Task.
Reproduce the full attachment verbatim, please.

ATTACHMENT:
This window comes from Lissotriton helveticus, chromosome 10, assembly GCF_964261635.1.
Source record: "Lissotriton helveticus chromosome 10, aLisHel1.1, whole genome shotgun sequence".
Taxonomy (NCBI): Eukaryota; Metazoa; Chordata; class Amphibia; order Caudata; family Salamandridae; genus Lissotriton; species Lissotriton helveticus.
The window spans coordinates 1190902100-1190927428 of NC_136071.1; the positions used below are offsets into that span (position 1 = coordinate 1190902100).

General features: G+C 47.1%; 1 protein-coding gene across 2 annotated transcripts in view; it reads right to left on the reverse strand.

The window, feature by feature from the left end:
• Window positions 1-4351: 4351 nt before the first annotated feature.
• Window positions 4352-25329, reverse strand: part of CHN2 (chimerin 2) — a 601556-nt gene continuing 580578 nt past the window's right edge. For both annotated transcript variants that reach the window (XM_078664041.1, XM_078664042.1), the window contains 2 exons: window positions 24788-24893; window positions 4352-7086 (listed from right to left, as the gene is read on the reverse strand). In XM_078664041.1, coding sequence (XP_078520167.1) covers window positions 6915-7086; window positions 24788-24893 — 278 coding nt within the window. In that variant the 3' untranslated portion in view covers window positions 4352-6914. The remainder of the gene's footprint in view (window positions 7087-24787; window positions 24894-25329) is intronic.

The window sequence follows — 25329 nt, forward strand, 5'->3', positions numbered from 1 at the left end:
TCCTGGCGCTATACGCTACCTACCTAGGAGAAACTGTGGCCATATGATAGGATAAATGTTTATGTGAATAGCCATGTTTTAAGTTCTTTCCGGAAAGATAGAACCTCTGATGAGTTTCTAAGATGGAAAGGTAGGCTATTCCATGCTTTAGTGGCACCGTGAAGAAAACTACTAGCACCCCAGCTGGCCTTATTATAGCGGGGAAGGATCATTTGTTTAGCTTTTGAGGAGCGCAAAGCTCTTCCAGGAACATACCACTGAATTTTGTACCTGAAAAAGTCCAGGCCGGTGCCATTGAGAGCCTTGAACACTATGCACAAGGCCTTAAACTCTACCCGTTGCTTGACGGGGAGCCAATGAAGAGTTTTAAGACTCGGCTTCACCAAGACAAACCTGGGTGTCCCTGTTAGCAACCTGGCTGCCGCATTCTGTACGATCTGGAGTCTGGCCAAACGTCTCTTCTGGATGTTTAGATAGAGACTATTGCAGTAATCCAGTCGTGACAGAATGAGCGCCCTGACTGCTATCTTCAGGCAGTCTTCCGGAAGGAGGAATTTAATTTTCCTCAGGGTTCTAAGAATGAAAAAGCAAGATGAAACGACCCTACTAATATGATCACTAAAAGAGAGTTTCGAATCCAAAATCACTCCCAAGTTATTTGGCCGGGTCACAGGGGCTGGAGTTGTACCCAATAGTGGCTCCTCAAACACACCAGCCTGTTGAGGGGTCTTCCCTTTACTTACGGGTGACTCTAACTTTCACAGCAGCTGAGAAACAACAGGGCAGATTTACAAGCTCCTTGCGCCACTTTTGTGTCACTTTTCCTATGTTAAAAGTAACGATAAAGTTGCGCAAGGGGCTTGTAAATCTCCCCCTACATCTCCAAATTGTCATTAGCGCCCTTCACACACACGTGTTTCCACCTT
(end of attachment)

This window comes from Lissotriton helveticus, chromosome 10, assembly GCF_964261635.1.
Source record: "Lissotriton helveticus chromosome 10, aLisHel1.1, whole genome shotgun sequence".
Taxonomy (NCBI): Eukaryota; Metazoa; Chordata; class Amphibia; order Caudata; family Salamandridae; genus Lissotriton; species Lissotriton helveticus.
The window spans coordinates 1190902100-1190927428 of NC_136071.1; the positions used below are offsets into that span (position 1 = coordinate 1190902100).

General features: G+C 47.1%; 1 protein-coding gene across 2 annotated transcripts in view; it reads right to left on the reverse strand.

The window, feature by feature from the left end:
• Window positions 1-4351: 4351 nt before the first annotated feature.
• Window positions 4352-25329, reverse strand: part of CHN2 (chimerin 2) — a 601556-nt gene continuing 580578 nt past the window's right edge. For both annotated transcript variants that reach the window (XM_078664041.1, XM_078664042.1), the window contains 2 exons: window positions 24788-24893; window positions 4352-7086 (listed from right to left, as the gene is read on the reverse strand). In XM_078664041.1, coding sequence (XP_078520167.1) covers window positions 6915-7086; window positions 24788-24893 — 278 coding nt within the window. In that variant the 3' untranslated portion in view covers window positions 4352-6914. The remainder of the gene's footprint in view (window positions 7087-24787; window positions 24894-25329) is intronic.

The window sequence follows — 25329 nt, forward strand, 5'->3', positions numbered from 1 at the left end:
TCCTGGCGCTATACGCTACCTACCTAGGAGAAACTGTGGCCATATGATAGGATAAATGTTTATGTGAATAGCCATGTTTTAAGTTCTTTCCGGAAAGATAGAACCTCTGATGAGTTTCTAAGATGGAAAGGTAGGCTATTCCATGCTTTAGTGGCACCGTGAAGAAAACTACTAGCACCCCAGCTGGCCTTATTATAGCGGGGAAGGATCATTTGTTTAGCTTTTGAGGAGCGCAAAGCTCTTCCAGGAACATACCACTGAATTTTGTACCTGAAAAAGTCCAGGCCGGTGCCATTGAGAGCCTTGAACACTATGCACAAGGCCTTAAACTCTACCCGTTGCTTGACGGGGAGCCAATGAAGAGTTTTAAGACTCGGCTTCACCAAGACAAACCTGGGTGTCCCTGTTAGCAACCTGGCTGCCGCATTCTGTACGATCTGGAGTCTGGCCAAACGTCTCTTCTGGATGTTTAGATAGAGACTATTGCAGTAATCCAGTCGTGACAGAATGAGCGCCCTGACTGCTATCTTCAGGCAGTCTTCCGGAAGGAGGAATTTAATTTTCCTCAGGGTTCTAAGAATGAAAAAGCAAGATGAAACGACCCTACTAATATGATCACTAAAAGAGAGTTTCGAATCCAAAATCACTCCCAAGTTATTTGGCCGGGTCACAGGGGCTGGAGTTGTACCCAATAGTGGCTCCTCAAACACACCAGCCTGTTGAGGGGTCTTCCCTTTACTTACGGGTGACTCTAACTTTCACAGCAGCTGAGAAACAACAGGGCAGATTTACAAGCTCCTTGCGCCACTTTTGTGTCACTTTTCCTATGTTAAAAGTAACGATAAAGTTGCGCAAGGGGCTTGTAAATCTCCCCCTACATCTCCAAATTGTCATTAGCGCCCTTCACACACACGTGTTTCCACCTT